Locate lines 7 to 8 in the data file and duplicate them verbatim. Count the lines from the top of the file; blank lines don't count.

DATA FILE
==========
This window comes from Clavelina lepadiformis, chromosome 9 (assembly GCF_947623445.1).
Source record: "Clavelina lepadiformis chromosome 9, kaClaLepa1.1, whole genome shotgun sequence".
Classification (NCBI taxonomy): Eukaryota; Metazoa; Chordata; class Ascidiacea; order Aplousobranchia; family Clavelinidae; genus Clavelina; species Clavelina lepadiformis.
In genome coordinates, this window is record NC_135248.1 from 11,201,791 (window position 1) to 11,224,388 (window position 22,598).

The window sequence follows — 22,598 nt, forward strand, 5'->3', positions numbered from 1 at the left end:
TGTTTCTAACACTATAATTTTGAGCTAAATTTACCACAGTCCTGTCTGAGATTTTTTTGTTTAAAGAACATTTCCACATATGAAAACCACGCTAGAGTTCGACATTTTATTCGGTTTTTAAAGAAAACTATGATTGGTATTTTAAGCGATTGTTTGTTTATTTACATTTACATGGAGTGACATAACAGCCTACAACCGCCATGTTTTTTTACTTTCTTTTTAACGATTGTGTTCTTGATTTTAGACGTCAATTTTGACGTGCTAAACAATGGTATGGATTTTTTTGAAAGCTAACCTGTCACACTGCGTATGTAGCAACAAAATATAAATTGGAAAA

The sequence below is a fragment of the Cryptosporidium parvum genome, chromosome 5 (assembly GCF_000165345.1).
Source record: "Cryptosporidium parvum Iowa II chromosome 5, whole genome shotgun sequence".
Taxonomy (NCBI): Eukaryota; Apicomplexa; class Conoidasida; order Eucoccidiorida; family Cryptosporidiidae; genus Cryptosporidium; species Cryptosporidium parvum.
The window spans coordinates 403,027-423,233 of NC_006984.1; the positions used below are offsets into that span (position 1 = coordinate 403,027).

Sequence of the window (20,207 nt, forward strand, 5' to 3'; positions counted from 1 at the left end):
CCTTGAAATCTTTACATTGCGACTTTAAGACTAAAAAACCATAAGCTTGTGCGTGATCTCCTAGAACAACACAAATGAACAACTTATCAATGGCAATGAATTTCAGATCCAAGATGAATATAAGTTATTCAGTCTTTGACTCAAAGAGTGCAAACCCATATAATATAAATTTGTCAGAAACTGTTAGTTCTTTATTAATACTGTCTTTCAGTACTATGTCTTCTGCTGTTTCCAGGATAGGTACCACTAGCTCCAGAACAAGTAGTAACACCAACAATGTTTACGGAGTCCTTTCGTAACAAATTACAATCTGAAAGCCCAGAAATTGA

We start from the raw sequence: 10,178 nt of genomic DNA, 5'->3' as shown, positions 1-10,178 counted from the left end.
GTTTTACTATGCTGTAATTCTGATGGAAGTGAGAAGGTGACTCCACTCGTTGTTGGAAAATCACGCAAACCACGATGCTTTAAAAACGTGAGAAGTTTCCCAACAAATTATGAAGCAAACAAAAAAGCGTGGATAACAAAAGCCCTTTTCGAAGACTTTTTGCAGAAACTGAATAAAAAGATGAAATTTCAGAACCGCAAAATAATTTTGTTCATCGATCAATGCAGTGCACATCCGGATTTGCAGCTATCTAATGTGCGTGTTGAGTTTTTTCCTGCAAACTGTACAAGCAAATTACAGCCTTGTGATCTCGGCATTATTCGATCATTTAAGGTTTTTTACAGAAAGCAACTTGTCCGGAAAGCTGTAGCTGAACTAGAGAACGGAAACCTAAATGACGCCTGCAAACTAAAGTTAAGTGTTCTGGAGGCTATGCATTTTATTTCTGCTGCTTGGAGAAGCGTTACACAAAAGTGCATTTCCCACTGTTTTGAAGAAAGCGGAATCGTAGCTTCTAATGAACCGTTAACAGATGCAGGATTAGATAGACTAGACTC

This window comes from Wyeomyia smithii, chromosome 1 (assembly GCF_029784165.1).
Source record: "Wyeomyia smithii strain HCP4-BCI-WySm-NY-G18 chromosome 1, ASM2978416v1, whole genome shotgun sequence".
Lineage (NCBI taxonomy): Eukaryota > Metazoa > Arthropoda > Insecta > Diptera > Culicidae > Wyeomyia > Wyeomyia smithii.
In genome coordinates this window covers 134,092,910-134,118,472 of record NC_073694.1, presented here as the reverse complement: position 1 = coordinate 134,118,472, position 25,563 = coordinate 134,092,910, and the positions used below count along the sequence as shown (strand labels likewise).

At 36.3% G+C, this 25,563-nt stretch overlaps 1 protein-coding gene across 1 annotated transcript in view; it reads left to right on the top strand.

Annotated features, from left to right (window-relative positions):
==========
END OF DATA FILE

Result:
The sequence below is a fragment of the Cryptosporidium parvum genome, chromosome 5 (assembly GCF_000165345.1).
Source record: "Cryptosporidium parvum Iowa II chromosome 5, whole genome shotgun sequence".